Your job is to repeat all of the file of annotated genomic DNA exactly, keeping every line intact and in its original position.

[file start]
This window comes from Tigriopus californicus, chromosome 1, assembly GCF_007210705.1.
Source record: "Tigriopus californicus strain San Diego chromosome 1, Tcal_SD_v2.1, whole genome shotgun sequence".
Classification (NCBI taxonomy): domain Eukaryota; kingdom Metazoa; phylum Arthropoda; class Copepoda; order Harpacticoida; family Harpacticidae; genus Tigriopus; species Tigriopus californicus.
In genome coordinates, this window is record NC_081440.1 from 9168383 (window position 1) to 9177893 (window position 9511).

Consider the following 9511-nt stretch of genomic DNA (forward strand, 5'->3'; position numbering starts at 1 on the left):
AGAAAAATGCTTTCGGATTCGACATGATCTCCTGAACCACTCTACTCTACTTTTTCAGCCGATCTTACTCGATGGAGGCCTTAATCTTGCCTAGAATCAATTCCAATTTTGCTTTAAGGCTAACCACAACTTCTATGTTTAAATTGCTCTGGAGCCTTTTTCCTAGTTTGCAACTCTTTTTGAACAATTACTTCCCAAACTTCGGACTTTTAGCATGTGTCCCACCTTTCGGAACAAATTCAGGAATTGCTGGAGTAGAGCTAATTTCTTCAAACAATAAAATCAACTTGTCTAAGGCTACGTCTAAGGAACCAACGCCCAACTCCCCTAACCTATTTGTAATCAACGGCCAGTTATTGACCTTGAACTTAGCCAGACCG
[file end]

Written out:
This window comes from Tigriopus californicus, chromosome 1, assembly GCF_007210705.1.
Source record: "Tigriopus californicus strain San Diego chromosome 1, Tcal_SD_v2.1, whole genome shotgun sequence".
Classification (NCBI taxonomy): domain Eukaryota; kingdom Metazoa; phylum Arthropoda; class Copepoda; order Harpacticoida; family Harpacticidae; genus Tigriopus; species Tigriopus californicus.
In genome coordinates, this window is record NC_081440.1 from 9168383 (window position 1) to 9177893 (window position 9511).

Consider the following 9511-nt stretch of genomic DNA (forward strand, 5'->3'; position numbering starts at 1 on the left):
AGAAAAATGCTTTCGGATTCGACATGATCTCCTGAACCACTCTACTCTACTTTTTCAGCCGATCTTACTCGATGGAGGCCTTAATCTTGCCTAGAATCAATTCCAATTTTGCTTTAAGGCTAACCACAACTTCTATGTTTAAATTGCTCTGGAGCCTTTTTCCTAGTTTGCAACTCTTTTTGAACAATTACTTCCCAAACTTCGGACTTTTAGCATGTGTCCCACCTTTCGGAACAAATTCAGGAATTGCTGGAGTAGAGCTAATTTCTTCAAACAATAAAATCAACTTGTCTAAGGCTACGTCTAAGGAACCAACGCCCAACTCCCCTAACCTATTTGTAATCAACGGCCAGTTATTGACCTTGAACTTAGCCAGACCG